A 57-year-old Soldotna woman was told by her doctor to go the hospital for a stress test the day before Thanksgiving.
She wound up in the middle of the gun violence at Central Peninsula Hospital that left one hospital director dead, one critically wounded and the shooter -- a hospital worker fired a day earlier -- shot and killed by police.
After being treated in the hospital's Emergency Department earlier in November for chest pains, Wacona Vandehey was scheduled for a stress test at 8:30 a.m. Nov. 26.
Because doctors feared she might have a heart problem, she dutifully reported for the test on time, leaving about 1 1/2 hours later when it was done.
She had just left the testing area and meandered down the hall trying to find her way back out of the hospital to head home.
Without too much effort, she found the hallway leading to the main entrance of the hospital's new Mountain Tower and went outside.
"I just dropped my coat and purse to get things out to roll a cigarette when I heard this loud sound," Vandehey said. "I thought it was a Dumpster lid shutting, but then I realized it was gunfire. It sounded strange. I couldn't tell quite where it was coming from."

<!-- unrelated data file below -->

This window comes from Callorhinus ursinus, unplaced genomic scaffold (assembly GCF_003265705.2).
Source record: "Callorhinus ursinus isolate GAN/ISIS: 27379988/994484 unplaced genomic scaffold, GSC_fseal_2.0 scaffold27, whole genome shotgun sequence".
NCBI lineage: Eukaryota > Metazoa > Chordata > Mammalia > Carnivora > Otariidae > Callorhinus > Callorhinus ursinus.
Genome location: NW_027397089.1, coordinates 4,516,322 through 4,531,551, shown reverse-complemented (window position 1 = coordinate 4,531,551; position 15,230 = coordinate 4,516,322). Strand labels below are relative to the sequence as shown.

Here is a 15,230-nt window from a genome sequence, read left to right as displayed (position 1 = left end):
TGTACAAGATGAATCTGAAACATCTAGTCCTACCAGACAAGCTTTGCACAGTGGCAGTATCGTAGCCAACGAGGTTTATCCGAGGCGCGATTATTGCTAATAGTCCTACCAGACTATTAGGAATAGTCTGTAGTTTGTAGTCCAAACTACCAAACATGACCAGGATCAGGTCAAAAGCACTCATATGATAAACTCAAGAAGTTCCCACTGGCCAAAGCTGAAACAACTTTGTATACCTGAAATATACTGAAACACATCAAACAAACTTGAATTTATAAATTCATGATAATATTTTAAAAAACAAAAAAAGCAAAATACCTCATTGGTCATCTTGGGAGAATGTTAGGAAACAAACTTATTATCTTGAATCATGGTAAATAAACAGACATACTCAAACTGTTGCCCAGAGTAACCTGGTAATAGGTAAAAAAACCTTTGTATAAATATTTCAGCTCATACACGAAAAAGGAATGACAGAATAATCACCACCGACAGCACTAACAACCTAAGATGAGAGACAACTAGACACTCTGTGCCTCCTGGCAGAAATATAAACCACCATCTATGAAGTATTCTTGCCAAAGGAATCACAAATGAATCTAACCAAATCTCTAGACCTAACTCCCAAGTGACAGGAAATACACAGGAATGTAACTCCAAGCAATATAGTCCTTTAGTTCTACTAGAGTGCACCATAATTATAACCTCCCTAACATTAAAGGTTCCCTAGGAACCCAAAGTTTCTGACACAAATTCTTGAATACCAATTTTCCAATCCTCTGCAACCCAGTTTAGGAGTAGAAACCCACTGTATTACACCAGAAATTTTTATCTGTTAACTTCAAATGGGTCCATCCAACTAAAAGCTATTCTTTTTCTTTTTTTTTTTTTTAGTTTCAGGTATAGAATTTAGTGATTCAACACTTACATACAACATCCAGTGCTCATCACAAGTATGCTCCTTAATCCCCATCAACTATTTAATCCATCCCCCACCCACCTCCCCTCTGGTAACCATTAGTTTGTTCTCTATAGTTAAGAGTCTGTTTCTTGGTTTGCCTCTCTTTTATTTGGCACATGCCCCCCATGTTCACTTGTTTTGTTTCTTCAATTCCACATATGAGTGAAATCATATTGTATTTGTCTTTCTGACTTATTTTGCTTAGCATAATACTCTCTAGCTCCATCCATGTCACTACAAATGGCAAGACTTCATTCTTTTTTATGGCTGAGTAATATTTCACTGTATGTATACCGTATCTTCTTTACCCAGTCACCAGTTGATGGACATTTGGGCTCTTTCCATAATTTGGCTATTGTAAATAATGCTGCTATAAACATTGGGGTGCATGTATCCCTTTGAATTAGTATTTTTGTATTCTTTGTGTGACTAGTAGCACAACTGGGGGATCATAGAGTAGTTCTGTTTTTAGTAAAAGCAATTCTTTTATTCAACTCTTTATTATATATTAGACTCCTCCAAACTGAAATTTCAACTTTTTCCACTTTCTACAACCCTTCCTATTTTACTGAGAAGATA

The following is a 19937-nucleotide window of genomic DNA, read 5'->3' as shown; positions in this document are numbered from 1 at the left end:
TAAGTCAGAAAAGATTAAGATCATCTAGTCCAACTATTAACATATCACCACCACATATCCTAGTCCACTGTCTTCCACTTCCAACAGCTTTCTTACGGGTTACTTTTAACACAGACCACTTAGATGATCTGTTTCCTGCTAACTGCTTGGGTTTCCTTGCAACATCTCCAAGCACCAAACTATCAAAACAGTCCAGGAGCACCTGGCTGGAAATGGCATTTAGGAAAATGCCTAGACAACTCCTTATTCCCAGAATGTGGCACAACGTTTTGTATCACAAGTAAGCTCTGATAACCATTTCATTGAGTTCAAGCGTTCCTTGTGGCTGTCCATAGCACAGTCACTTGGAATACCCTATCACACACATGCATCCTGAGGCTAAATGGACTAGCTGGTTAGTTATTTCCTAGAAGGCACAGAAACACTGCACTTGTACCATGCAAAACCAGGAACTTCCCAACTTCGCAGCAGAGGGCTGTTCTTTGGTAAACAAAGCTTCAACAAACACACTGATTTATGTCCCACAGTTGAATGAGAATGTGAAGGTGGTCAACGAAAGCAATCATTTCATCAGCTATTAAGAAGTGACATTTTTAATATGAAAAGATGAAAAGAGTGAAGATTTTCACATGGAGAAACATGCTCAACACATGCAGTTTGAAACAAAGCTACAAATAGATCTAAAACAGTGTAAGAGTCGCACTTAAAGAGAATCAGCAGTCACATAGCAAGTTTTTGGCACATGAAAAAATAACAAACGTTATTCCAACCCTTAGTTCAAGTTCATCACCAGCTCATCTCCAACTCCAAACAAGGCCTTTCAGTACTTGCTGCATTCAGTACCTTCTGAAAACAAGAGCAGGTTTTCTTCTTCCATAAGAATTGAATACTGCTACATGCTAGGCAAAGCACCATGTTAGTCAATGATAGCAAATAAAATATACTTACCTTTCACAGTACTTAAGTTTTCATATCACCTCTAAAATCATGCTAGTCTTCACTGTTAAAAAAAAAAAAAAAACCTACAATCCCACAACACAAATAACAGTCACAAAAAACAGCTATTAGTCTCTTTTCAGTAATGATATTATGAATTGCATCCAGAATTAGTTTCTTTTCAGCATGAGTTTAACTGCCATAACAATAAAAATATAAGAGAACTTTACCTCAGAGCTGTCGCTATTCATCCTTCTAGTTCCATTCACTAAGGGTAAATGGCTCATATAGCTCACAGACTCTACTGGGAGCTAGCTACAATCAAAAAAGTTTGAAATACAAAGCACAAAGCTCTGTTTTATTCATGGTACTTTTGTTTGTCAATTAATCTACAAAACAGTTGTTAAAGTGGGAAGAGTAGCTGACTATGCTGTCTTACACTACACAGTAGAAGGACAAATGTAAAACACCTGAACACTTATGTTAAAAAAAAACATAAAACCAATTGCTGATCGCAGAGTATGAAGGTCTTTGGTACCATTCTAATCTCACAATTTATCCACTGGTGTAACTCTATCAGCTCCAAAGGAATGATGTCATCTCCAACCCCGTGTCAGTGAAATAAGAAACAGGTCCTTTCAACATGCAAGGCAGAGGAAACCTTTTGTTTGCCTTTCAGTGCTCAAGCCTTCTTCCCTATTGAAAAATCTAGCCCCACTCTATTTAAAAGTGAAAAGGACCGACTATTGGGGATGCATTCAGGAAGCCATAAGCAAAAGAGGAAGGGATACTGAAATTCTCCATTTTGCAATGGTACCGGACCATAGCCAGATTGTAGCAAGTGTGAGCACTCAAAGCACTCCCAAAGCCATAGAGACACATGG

Her immediate thought was, "Who'd be shooting in town?"
Being Alaska, though, it might just be someone scaring off a critter -- a moose -- charging a kid.
Seconds later, she saw a man running out of the building, holding his right hand up to his neck, with his elbow pointing out in front of him.
"He was yelling, 'I've been shot. I've been shot,' maybe even three times. He started coming towards me," Vandehey said.
She saw blood starting to trickle down his right wrist.
What she was seeing made no sense.
Why was a man who is injured coming out of the hospital? Injured people go into the hospital.
About five or six people were standing in the hospital parking lot partway between the door the wounded man was exiting, near the former hospital gift shop location, and the new main hospital entrance where Vandehey was.
"He ran past them and they were just standing there," she said.